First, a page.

Russia plans new measures to stabilise the rouble
Russia is planning new measures to stabilise the rouble to try to stem its recent slump against the dollar.
Its central bank said, if necessary, it would provide additional capital to Russia's banks and financial companies.
The rouble has regained ground from Tuesday's all-time low, although trading remains edgy and volatile.
The announcement left the currency 10% higher against the dollar. One US dollar bought 62 roubles, far fewer than the record low of 79 on Tuesday.
Russia also said it would hold more foreign exchange auctions if needed.
"These measures are intended to balance supply and demand on the foreign exchange market, which will help stabilise the rouble rate more quickly," said the Russian central bank's first deputy governor, Ksenia Yudayeva.
The rouble has been hit by worries over the Russian economy, which has been affected by cheaper oil and sanctions.
A drastic 6.5 percentage point rise in Russian interest rates to 17% early on Tuesday failed to halt the slide in the currency.
The rate rise, which was meant to strengthen the rouble, helped it to hit 58 to the dollar early on Tuesday but the rate then collapsed to a record low of 79.
As a result, Russia's Finance Ministry said that it was intervening in the market and that the currency was "undervalued".
It also gave details of the amount it spent on such action, saying it had spent almost $2bn on Monday in an attempt to stop the rouble sliding.
Deputy finance minister Alexei Moiseyev said Russia was going to sell foreign currency from its treasury accounts "as much as necessary and as long as necessary".
"At least the Russian authorities have figured out that letting your currency drop 10% one day, more or less 20% the next peak to trough... might not be such a good idea in terms of financial security... and are finally beginning to join up the dots, and think collectively, to try and re-assure markets," Timothy Ash, head of emerging market research at Standard Bank in London, said in a research note.
Neil Shearing, chief emerging markets economist at Capital Economics, said the move was welcome, although there was no guarantee it would reverse the damage.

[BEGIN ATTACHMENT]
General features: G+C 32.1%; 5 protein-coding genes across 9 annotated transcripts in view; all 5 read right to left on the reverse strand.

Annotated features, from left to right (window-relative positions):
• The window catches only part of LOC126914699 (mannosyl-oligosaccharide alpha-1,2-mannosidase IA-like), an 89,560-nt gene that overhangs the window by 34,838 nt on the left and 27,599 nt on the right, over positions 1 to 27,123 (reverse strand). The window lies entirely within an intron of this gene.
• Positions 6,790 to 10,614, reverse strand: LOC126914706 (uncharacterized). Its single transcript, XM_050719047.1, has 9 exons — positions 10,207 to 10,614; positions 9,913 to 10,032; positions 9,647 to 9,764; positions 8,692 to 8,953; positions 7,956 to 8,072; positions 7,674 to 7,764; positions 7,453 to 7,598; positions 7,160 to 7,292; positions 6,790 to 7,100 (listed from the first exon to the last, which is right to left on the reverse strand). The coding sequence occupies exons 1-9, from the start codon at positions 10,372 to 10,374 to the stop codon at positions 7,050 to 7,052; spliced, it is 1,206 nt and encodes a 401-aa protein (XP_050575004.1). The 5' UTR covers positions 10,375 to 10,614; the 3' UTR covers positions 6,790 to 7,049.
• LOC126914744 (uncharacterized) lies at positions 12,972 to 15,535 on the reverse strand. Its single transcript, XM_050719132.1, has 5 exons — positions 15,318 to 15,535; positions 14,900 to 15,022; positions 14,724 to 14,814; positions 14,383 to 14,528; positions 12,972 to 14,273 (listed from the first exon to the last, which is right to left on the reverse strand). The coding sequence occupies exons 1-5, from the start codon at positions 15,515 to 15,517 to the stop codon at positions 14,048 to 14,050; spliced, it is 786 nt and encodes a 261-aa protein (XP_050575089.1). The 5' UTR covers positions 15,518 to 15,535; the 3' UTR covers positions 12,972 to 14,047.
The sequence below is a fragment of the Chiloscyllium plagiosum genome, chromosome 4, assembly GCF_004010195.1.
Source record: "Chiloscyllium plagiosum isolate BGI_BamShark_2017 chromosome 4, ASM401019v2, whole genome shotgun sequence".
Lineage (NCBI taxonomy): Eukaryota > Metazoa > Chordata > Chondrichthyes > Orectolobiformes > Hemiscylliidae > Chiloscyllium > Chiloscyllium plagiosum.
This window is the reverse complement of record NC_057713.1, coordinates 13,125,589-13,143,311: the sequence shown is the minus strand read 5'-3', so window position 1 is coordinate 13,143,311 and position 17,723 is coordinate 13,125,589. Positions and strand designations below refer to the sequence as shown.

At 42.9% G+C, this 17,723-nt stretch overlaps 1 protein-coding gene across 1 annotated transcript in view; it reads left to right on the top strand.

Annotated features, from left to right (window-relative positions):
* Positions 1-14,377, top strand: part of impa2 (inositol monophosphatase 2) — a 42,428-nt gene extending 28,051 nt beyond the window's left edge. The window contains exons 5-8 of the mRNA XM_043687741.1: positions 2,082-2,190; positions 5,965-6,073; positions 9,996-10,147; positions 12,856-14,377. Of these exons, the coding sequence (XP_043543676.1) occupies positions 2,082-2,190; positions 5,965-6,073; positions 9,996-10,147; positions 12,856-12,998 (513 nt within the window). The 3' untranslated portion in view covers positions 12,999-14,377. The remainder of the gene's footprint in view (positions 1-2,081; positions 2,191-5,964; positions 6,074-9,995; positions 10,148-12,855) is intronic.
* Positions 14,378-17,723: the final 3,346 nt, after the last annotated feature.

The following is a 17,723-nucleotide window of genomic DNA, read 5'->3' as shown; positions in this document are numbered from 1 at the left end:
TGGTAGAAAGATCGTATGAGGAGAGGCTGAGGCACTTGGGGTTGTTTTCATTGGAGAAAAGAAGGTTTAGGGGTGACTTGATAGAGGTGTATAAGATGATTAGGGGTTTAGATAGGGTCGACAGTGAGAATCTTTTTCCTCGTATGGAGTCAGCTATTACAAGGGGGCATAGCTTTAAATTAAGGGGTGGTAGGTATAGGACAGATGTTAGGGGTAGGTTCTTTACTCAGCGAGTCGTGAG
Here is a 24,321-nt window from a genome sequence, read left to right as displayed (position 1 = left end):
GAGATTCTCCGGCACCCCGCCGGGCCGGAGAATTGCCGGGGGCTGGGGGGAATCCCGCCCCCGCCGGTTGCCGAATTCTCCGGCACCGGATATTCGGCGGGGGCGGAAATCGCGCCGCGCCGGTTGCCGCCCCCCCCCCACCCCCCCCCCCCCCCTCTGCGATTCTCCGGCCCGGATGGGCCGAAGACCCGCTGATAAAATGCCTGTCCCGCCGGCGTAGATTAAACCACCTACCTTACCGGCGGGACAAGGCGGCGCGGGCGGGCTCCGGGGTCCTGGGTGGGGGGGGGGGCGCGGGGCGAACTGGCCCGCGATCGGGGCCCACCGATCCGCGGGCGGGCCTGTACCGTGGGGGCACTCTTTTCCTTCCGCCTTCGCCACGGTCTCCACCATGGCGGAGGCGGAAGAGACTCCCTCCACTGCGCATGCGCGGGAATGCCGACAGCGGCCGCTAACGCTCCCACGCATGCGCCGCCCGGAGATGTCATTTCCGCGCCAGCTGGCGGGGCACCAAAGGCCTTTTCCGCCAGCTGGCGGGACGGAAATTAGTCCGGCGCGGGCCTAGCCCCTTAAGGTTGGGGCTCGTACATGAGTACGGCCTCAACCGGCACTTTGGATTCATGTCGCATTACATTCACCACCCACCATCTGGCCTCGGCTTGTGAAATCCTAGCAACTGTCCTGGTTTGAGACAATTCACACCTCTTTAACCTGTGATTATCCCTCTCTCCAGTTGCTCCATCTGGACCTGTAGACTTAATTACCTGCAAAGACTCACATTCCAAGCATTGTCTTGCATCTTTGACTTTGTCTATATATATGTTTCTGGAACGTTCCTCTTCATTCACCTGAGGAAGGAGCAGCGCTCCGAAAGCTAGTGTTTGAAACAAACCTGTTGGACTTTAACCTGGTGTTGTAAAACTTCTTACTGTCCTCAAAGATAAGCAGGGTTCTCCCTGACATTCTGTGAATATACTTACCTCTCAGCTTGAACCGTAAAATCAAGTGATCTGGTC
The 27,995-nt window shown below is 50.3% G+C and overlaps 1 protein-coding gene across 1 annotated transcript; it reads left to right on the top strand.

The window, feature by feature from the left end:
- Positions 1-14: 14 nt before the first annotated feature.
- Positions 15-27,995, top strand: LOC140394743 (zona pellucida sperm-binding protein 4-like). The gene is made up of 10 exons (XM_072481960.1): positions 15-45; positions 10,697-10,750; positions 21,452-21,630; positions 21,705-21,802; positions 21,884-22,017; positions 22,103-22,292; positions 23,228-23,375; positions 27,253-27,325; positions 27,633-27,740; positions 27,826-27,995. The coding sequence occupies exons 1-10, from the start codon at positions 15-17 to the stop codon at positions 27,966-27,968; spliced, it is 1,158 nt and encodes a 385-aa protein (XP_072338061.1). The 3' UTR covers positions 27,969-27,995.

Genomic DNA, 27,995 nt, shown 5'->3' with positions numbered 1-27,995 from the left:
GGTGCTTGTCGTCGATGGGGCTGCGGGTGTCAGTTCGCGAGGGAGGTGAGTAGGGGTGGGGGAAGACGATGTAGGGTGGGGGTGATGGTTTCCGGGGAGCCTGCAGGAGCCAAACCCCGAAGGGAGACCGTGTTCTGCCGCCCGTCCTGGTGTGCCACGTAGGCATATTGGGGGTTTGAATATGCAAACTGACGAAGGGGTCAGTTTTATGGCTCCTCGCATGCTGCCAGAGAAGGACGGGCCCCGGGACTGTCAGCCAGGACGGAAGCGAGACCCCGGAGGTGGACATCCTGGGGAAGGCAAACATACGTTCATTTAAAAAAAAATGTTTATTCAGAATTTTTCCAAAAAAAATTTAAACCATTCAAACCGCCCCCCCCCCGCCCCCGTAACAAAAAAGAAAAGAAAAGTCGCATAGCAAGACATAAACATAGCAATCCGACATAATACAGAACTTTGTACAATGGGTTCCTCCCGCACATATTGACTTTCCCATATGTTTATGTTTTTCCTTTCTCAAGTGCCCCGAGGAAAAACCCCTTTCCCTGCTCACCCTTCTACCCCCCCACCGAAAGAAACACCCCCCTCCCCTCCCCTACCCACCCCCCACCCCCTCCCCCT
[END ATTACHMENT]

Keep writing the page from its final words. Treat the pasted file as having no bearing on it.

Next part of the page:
"It... remains to be seen whether this is a turning point, but the authorities do at least seem to be taking steps to limit the risk of a complete meltdown in the banking sector," he added.
There is not much more Russia can do to prop up its currency, which has only been allowed to move in line with the world's currency markets in the past year.
Capital controls, where money is restricted from moving out of the country, are the main, final option.
But earlier the Russian Prime Minister, Dmitry Medvedev, ruled that out.
Speaking at an emergency meeting of of ministers and industry leaders, Mr Medvedev said he was confident that Moscow could contain the crisis: "Central bank and the government have worked out a package of measures to stabilise the situation. What we are seeing today is mainly emotional games.
"It is in our interests to bring order to the markets, no one gains from instability. But at the same time, there is no need for tough regulations, as used to happen in the past. It does not bring anything good - we shall use market tools."
There were also reports of Russians flocking to the shops in a frantic attempt to spend their roubles before prices shoot up. Many were buying cars and home appliances.
A warning from the furniture store Ikea that it would raise prices on Thursday has already resulted in long queues at its store in Moscow.
The rouble has lost more than half its value against the dollar this year, hit by Western sanctions and the fall in the oil price which have both weakened the Russian economy.
Russia's economy is expected to shrink next year, although the amount by which it does is closely linked to the price of oil, with the economy rising or falling in line with that.
On Wednesday, the benchmark price of Brent crude oil was down 20 cents at $59.66 a barrel. On Tuesday, the Brent price had fallen below $59 before recovering.
US President Barack Obama is expected to sign legislation this week authorising new economic sanctions on Russia.
However, the German government's co-ordinator for relations with Russia, Gernot Erler, said oil prices, and not sanctions, were the reason the Russian economy was struggling.
"It's an illusion to think that if the sanctions were to fall away tomorrow, the Russian economy would suddenly be all right again," he said.
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